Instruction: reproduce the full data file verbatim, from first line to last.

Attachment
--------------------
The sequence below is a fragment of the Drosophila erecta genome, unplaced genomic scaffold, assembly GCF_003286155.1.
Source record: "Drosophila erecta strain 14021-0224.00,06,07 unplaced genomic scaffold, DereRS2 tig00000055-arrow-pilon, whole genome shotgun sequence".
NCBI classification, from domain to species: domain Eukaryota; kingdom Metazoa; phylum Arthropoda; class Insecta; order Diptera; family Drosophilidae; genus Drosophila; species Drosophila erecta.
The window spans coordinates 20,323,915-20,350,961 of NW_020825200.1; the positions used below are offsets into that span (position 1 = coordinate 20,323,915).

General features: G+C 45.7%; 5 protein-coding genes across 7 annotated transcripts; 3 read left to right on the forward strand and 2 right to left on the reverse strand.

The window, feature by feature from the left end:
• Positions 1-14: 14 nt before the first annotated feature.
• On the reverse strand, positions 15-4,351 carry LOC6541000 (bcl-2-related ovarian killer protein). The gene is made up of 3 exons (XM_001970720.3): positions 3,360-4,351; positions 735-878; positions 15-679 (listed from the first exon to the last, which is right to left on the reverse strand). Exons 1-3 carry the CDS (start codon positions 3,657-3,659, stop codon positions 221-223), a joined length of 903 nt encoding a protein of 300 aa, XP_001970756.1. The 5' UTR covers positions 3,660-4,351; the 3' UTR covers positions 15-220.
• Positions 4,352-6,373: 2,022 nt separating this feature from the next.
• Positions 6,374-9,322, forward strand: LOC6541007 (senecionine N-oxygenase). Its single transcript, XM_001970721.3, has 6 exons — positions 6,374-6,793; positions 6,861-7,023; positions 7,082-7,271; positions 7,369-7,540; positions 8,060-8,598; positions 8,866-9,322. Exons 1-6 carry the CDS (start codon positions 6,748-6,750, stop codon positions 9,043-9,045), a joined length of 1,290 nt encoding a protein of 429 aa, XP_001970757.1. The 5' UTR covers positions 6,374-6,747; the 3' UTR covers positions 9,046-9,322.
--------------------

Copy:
The sequence below is a fragment of the Drosophila erecta genome, unplaced genomic scaffold, assembly GCF_003286155.1.
Source record: "Drosophila erecta strain 14021-0224.00,06,07 unplaced genomic scaffold, DereRS2 tig00000055-arrow-pilon, whole genome shotgun sequence".
NCBI classification, from domain to species: domain Eukaryota; kingdom Metazoa; phylum Arthropoda; class Insecta; order Diptera; family Drosophilidae; genus Drosophila; species Drosophila erecta.
The window spans coordinates 20,323,915-20,350,961 of NW_020825200.1; the positions used below are offsets into that span (position 1 = coordinate 20,323,915).

General features: G+C 45.7%; 5 protein-coding genes across 7 annotated transcripts; 3 read left to right on the forward strand and 2 right to left on the reverse strand.

The window, feature by feature from the left end:
• Positions 1-14: 14 nt before the first annotated feature.
• On the reverse strand, positions 15-4,351 carry LOC6541000 (bcl-2-related ovarian killer protein). The gene is made up of 3 exons (XM_001970720.3): positions 3,360-4,351; positions 735-878; positions 15-679 (listed from the first exon to the last, which is right to left on the reverse strand). Exons 1-3 carry the CDS (start codon positions 3,657-3,659, stop codon positions 221-223), a joined length of 903 nt encoding a protein of 300 aa, XP_001970756.1. The 5' UTR covers positions 3,660-4,351; the 3' UTR covers positions 15-220.
• Positions 4,352-6,373: 2,022 nt separating this feature from the next.
• Positions 6,374-9,322, forward strand: LOC6541007 (senecionine N-oxygenase). Its single transcript, XM_001970721.3, has 6 exons — positions 6,374-6,793; positions 6,861-7,023; positions 7,082-7,271; positions 7,369-7,540; positions 8,060-8,598; positions 8,866-9,322. Exons 1-6 carry the CDS (start codon positions 6,748-6,750, stop codon positions 9,043-9,045), a joined length of 1,290 nt encoding a protein of 429 aa, XP_001970757.1. The 5' UTR covers positions 6,374-6,747; the 3' UTR covers positions 9,046-9,322.